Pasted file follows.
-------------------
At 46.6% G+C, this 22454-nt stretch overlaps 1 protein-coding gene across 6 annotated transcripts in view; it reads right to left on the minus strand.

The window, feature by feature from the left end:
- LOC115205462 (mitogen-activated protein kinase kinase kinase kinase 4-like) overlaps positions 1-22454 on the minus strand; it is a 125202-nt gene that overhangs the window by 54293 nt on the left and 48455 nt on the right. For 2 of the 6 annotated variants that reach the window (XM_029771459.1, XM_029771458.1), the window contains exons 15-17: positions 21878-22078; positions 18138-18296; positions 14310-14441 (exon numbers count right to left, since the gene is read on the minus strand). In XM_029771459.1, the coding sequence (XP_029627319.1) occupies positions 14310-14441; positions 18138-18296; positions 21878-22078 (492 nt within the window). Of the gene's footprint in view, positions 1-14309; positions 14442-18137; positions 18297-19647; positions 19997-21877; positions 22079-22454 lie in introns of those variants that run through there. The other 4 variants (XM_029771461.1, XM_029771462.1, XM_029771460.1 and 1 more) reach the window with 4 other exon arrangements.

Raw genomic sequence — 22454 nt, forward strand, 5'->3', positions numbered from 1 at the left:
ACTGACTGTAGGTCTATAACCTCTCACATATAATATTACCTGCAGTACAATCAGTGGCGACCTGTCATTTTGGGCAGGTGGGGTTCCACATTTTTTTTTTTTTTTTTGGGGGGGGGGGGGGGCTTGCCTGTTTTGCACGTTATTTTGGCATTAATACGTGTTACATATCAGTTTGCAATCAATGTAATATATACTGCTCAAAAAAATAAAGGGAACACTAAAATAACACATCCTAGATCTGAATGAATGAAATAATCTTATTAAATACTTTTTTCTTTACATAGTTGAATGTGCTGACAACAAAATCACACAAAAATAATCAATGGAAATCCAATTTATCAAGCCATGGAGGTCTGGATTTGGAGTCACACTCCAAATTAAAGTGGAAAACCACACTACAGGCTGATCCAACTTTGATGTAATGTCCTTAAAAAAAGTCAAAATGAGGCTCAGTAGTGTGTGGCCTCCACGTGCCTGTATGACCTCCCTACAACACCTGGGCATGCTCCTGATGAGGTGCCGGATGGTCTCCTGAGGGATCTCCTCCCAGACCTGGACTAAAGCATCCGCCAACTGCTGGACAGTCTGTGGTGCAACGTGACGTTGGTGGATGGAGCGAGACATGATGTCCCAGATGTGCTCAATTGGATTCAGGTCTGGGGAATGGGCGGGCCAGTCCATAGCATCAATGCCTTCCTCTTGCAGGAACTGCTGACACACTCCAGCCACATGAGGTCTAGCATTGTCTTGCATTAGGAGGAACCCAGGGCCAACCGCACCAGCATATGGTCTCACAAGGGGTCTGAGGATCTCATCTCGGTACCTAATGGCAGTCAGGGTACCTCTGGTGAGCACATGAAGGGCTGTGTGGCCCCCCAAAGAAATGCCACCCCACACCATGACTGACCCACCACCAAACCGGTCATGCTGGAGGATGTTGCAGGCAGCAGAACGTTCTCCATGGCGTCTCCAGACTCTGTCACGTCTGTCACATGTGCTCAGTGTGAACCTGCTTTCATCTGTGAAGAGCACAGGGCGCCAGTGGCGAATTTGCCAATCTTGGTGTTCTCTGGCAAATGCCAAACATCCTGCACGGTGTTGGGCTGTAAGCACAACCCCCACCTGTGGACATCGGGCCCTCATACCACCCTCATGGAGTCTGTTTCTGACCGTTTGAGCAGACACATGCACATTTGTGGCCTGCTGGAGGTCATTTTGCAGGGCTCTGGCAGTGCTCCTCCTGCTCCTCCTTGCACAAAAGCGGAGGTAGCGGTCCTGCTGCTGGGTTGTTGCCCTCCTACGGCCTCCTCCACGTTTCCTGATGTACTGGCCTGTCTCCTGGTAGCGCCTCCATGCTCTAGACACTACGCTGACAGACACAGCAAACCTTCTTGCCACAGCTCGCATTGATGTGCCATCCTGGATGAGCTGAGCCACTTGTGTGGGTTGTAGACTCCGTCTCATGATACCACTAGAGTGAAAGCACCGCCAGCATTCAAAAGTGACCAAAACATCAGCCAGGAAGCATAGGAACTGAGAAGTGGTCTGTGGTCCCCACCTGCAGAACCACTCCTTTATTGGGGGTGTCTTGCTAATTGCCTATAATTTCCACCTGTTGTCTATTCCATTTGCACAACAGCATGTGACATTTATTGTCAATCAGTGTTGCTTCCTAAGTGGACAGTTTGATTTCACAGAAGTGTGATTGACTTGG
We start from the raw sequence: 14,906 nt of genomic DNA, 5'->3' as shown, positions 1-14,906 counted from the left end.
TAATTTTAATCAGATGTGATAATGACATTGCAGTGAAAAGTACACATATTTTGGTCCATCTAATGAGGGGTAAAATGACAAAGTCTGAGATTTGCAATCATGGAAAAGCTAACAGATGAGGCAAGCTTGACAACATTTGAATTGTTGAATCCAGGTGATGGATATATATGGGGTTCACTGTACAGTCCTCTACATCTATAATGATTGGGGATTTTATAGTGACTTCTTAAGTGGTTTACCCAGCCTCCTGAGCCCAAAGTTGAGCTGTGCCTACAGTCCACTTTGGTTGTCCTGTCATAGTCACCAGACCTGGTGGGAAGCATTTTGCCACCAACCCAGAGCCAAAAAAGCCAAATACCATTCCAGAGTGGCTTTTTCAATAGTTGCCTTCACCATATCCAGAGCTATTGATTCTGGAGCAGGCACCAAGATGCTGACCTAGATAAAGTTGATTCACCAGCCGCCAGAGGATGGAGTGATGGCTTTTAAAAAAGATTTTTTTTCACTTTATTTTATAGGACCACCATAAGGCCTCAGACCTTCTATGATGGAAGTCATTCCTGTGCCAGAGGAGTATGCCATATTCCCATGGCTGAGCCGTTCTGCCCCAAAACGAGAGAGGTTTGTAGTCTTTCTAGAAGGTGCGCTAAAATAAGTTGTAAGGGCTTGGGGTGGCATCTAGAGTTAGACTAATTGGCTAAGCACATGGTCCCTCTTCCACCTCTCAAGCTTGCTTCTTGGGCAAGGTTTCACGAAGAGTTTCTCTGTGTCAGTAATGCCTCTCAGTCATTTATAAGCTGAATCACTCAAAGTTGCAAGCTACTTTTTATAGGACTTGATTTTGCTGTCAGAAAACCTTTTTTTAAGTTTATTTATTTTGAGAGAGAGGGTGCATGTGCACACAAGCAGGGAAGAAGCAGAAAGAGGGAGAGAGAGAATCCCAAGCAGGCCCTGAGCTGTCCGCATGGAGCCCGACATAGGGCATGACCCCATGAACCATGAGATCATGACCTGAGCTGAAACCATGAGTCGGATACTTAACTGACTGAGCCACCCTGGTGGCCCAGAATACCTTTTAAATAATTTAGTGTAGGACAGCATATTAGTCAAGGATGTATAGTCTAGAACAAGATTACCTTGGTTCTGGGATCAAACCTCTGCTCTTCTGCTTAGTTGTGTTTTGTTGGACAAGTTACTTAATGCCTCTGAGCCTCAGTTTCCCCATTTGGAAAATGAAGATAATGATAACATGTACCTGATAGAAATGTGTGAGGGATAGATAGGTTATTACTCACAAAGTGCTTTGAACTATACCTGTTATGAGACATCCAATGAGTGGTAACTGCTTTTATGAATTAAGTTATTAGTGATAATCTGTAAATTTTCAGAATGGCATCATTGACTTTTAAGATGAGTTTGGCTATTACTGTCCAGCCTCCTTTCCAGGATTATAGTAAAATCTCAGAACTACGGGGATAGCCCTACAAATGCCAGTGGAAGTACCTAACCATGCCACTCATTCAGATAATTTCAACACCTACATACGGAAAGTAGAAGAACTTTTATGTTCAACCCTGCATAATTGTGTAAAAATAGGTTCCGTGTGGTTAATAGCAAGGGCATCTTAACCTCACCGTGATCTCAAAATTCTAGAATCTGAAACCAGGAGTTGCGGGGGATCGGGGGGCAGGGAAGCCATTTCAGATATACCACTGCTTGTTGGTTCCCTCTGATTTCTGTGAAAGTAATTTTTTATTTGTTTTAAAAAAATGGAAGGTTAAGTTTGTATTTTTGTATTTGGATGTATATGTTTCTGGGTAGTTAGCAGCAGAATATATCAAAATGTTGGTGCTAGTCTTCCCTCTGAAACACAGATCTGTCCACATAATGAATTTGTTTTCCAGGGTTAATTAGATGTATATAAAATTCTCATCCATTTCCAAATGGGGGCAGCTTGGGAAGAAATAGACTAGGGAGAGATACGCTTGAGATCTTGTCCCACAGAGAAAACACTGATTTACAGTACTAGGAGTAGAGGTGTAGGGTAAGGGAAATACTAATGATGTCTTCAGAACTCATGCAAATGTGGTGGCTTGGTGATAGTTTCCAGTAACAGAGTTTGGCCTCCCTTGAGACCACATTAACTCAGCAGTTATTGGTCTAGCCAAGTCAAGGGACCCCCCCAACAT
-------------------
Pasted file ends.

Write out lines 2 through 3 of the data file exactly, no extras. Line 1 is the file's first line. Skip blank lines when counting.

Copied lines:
The window, feature by feature from the left end:
- LOC115205462 (mitogen-activated protein kinase kinase kinase kinase 4-like) overlaps positions 1-22454 on the minus strand; it is a 125202-nt gene that overhangs the window by 54293 nt on the left and 48455 nt on the right. For 2 of the 6 annotated variants that reach the window (XM_029771459.1, XM_029771458.1), the window contains exons 15-17: positions 21878-22078; positions 18138-18296; positions 14310-14441 (exon numbers count right to left, since the gene is read on the minus strand). In XM_029771459.1, the coding sequence (XP_029627319.1) occupies positions 14310-14441; positions 18138-18296; positions 21878-22078 (492 nt within the window). Of the gene's footprint in view, positions 1-14309; positions 14442-18137; positions 18297-19647; positions 19997-21877; positions 22079-22454 lie in introns of those variants that run through there. The other 4 variants (XM_029771461.1, XM_029771462.1, XM_029771460.1 and 1 more) reach the window with 4 other exon arrangements.